You may have circled a couple of red-letter days on your calendar—days you know are going to be stressful. Maybe you’ve got a deadline approaching at work, a dental appointment or a wedding to attend. During these times, at least we’re able to plan ahead, implementing coping techniques and relying on support from family and friends.
Category: Dr. Laurie Steelsmith
Dr. Laurie Steelsmith
Laurie Steelsmith, ND, LAc, is a naturopathic physician and licensed acupuncturist who specializes in women’s health. She is the co-author of Great Sex, Naturally: Every Woman’s Guide to Enhancing Her Sexuality Through the Secrets of Natural Medicine and co-author of Natural Choices for Women’s Health: How the Secrets of Natural and Chinese Medicine Can Create a Lifetime of Wellness.
The cranberry, a crimson, jewel-like, tart-tasting fruit, is one of those foods that dramatically takes over supermarkets’ produce sections during the pre-Thanksgiving season, just as people’s minds turn to feasting.
This native American fruit grows on trailing vines which thrive in wetland areas, commonly referred to as bogs or marshes. The U.S. Department of Agriculture recognizes the North American cranberry (Vaccinium macrocarpon) as the fresh-cranberry standard.
Many women are so constantly stressed and fatigued that they find it hard to make it through the day. The culprit is often their adrenal glands, which have been overworked to the point of exhaustion. When adrenal health isn’t optimal, other systems in the body may be thrown off, as well. Here are three herbs that can be used to address balance and energy in the body.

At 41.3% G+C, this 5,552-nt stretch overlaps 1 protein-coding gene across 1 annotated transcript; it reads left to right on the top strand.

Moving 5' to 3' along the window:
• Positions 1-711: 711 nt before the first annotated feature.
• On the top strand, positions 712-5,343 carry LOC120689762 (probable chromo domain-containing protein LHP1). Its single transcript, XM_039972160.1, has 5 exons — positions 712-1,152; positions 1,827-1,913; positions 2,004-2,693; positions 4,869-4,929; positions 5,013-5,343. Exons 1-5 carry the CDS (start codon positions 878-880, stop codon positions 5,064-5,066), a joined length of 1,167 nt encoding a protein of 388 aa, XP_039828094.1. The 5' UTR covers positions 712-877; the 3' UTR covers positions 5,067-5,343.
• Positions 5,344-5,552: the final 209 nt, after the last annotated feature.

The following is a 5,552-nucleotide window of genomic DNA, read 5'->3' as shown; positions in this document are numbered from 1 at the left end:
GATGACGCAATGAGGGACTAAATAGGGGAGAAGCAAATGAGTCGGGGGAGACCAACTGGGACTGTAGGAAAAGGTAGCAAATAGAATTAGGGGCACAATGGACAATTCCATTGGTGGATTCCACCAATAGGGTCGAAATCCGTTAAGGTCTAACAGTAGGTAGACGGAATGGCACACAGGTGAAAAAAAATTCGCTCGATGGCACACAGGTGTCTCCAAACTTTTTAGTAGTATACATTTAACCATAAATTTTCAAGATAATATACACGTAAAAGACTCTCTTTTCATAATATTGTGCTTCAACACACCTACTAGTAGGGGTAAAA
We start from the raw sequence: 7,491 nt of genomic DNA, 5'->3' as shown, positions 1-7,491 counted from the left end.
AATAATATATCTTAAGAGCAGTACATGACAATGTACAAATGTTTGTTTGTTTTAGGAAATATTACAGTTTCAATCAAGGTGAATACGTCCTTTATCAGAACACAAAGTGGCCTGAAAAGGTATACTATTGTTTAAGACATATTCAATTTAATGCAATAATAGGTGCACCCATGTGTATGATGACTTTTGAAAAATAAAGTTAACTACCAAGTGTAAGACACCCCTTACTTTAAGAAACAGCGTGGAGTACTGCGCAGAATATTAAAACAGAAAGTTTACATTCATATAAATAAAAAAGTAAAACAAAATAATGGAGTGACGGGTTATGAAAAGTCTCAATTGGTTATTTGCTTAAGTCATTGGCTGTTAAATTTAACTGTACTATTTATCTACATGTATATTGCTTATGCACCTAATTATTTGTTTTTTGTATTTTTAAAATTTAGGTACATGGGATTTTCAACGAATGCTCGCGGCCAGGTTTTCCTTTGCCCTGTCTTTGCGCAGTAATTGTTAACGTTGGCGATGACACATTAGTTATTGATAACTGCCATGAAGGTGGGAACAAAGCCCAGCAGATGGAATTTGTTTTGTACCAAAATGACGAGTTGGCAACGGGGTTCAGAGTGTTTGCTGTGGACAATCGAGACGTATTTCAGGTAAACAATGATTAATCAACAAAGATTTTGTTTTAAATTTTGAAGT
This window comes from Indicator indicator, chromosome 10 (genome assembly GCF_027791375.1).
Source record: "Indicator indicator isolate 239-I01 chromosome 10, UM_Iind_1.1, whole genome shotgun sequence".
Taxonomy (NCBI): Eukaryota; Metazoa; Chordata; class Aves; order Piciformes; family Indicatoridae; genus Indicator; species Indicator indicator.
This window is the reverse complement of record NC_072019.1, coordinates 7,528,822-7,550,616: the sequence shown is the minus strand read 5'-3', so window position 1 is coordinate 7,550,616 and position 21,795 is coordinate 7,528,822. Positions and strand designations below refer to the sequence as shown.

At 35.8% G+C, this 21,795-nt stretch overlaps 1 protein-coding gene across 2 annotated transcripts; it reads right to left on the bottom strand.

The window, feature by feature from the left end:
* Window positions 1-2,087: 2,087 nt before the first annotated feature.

The deeper we get into autumn, the more orange we see. The leaves change color and the local farmers’ market begins to fill with pumpkins and other orange foods and foliage. In the supplement world, though, people are seeing orange for a different reason.
The buzz is all about turmeric (Curcuma longa), the orange- and dark-yellow-hued spice which is native to India.
Beach and seashore weather may be gone, but this time of the year brings its own special kind of healthy pleasures. I’m talking about apples. Dozens of varieties are available at supermarkets and, if you’re lucky, at nearby orchards. Apples are rich in a substance called quercetin – an antioxidant flavonol (part of the flavonoid family) — which is associated with a number of health benefits.*
Most environmentally conscious people are aware of the word “ecosystem,” in which every participating element plays a role in the system’s ability to flourish. The human body has one of those ecosystems, too, and it’s located in the gut.
The inhabitants of the human gastrointestinal tract are bacteria – loads of different varieties – and what they do and how many there are play a huge role in defining our health. When this bacterial eco-balance is disrupted – for reasons including taking medication, poor diet, antibiotics or aging – ingesting some “friendly” microorganisms may be beneficial.
Interest in omega-3s continues to grow, and for good reason. Omega-3 – an essential fatty acid found in algae and certain fatty fish, such as salmon, sardines and cod – has been scientifically associated with impressive benefits. These include the ability to support cardiovascular health, maintain healthy cognitive function, support healthy moods and even influence joint comfort and flexibility.*
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